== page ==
Dr. Kristin Schnurr, ND
There is a slight nip in the air today. The days are starting to get shorter. It’s time to harvest the many tomatoes ripening in our garden, to warm up with bowls of butternut squash soup and to dig out sweaters from the basement. We are beginning to store and stack wood to keep our house warm and cozy through the colder, darker days of winter. And I am preparing to leave my little nest and return to my practice. Fall has arrived.
In acupuncture theory, the move from one season to the next is a cosmically significant event. Humans are viewed as microcosms of the surrounding natural world, so seasonal changes can greatly influence how we feel. Fall, which marks the beginning of the yin cycle, is noteworthy because it signifies the transition from the more active seasons to the more passive time of year.
All seasons have an associated natural element, organ and emotion, which, in the case of Fall, are metal, the Lungs, and grief/sadness, respectively. Acupuncturists examine these associations to determine whether a person is appropriately adjusting to a seasonal shift.
Fall is a good time to set boundaries, finish projects and begin an internal process of introspection. This is happening in our house and our garden, as well as in my head, as I consider how best to balance my return to work with my new role as Charlotte’s mom.
The internal organ system associated with autumn is the Lungs. Lungs are considered by Chinese medicine to be the “tender organs”. The Lungs control the circulation of the Wei-Qi, which is the defensive Qi that protects you from the invasion of flu and colds. The Wei-Qi circulates on the surface between the skin and muscles and works to warm the body. If the Wei-Qi is weak, the skin and muscles will not be warmed properly. A weakness in the Lungs can lead to a weakness in the Wei-Qi, making a person prone to frequent colds.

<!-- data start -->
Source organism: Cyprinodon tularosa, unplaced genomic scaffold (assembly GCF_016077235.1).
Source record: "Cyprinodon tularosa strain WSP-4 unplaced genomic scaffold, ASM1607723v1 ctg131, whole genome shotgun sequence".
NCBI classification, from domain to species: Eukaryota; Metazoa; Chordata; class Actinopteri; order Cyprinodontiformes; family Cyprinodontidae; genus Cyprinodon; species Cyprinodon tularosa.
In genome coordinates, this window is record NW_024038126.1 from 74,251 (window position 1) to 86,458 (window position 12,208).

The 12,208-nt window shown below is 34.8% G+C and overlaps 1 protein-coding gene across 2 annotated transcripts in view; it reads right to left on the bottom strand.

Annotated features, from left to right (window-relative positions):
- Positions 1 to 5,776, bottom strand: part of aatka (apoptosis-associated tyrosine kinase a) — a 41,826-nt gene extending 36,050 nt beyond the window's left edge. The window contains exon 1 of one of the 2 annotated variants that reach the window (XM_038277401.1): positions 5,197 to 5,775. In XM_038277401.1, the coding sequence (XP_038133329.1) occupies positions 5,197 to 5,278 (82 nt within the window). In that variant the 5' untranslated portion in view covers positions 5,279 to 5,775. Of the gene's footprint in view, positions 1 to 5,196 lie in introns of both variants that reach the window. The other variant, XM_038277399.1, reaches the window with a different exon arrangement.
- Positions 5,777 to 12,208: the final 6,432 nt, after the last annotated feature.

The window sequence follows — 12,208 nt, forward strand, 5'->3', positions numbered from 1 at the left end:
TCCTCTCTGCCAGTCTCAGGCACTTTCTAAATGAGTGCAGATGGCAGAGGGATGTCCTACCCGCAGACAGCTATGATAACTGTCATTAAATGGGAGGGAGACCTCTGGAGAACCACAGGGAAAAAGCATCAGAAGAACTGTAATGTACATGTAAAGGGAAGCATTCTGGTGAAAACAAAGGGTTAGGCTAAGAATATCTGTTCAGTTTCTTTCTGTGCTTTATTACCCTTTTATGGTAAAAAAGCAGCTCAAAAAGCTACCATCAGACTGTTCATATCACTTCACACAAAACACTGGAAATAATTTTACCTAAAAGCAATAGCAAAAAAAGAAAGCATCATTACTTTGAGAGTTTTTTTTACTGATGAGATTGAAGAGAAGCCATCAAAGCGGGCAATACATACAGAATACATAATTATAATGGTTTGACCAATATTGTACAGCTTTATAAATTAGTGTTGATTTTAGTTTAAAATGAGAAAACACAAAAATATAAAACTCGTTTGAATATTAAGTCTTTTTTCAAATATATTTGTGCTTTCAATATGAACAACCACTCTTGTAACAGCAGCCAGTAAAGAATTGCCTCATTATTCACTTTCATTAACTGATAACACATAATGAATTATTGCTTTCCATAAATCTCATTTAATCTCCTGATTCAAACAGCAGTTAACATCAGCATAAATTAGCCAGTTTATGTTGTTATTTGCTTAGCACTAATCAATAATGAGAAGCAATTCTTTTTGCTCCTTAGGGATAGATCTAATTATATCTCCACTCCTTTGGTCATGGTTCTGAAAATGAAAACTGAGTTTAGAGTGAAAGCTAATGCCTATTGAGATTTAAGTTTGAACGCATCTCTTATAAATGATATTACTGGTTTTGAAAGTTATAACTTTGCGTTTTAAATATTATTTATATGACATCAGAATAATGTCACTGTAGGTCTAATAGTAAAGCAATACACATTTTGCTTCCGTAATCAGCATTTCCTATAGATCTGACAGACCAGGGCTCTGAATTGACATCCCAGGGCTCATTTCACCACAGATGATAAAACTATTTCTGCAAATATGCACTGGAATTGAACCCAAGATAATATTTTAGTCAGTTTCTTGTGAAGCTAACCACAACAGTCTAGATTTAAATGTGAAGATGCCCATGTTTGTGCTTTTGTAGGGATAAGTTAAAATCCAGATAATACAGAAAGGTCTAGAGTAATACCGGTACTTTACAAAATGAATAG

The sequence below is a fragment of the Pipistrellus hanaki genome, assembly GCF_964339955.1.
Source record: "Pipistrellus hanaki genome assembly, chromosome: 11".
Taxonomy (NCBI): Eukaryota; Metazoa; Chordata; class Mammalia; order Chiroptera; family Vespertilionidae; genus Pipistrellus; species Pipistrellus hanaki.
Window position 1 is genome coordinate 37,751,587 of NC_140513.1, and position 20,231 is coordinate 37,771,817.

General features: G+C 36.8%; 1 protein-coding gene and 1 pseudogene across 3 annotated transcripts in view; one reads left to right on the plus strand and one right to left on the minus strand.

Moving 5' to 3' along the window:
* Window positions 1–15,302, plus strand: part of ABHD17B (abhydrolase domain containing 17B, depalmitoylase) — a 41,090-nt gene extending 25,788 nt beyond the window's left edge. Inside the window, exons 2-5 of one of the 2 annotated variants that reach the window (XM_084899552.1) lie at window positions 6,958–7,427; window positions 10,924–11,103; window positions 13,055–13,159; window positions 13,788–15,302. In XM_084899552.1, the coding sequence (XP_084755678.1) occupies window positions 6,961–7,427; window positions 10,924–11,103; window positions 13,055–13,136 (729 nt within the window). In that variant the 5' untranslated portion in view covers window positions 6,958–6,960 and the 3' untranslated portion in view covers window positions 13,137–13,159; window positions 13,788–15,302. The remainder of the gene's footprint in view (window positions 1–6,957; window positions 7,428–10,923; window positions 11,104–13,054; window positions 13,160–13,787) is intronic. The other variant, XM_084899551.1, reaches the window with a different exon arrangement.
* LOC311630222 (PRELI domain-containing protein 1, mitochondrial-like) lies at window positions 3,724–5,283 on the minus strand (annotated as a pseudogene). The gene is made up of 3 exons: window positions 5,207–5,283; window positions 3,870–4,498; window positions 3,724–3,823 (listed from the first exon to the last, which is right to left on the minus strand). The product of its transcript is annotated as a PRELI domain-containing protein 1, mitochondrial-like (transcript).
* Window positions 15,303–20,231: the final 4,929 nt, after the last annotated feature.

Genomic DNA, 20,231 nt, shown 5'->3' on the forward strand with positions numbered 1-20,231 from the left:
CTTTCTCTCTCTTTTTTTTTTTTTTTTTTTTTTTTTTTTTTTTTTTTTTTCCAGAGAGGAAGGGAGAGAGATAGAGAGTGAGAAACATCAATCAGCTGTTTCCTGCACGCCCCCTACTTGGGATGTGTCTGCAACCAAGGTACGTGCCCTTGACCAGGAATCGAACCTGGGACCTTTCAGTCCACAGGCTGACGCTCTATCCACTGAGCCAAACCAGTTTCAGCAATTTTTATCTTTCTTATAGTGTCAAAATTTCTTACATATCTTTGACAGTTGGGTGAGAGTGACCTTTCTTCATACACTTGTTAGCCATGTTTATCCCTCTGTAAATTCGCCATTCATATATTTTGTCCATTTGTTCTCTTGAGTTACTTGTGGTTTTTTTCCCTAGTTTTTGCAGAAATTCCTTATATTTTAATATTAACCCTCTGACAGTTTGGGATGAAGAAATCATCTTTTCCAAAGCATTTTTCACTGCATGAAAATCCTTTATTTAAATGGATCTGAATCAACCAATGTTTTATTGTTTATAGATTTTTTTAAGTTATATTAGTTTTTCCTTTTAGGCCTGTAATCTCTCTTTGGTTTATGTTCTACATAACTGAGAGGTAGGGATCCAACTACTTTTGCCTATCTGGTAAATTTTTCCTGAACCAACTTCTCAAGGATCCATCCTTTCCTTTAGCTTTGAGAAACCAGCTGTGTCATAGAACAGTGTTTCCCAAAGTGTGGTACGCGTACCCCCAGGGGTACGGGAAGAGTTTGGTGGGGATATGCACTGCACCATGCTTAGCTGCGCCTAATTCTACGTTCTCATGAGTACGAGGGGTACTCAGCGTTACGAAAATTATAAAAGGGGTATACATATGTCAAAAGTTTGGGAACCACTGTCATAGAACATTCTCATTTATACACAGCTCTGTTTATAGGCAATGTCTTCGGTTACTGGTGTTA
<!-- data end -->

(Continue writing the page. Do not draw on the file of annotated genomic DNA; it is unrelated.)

Support your Lungs and Wei-Qi by being sure to dress for the weather. In Victoria that usually means wearing a scarf or a sweater. With the change in weather, the diet should also change. Eating excess cold and raw foods creates dampness or phlegm, which is stored in the lungs. Sugar and dairy products create phlegm, while garlic, onions, ginger, horseradish and mustard are beneficial to the lungs.
Emotionally, Fall is a time of letting go. For many people, a tendency toward sadness, a pulling inward as we grieve the separation from the inessential, is normal as the weather dims.
Seasonal affective disorder is a common diagnosis for people who experience depressed moods in the colder, darker months. Although some people are legitimate candidates for medication, a large number are simply experiencing the predisposition to sadness that is normal for this time of year. The inability to settle into this shift, or transition out of it, suggests an imbalance.
Acupuncture helps make sense of how seasonal changes affect health. Armed with this understanding, people can make better-informed decisions about treatment options and remain strong for the onset of winter.
In my house, our nutrition is on track and I have dug out some sweaters and scarves. I am talking through my feelings about the upcoming return to work. And, I am scheduled for regular acupuncture. Next step: the elusive full night of sleep!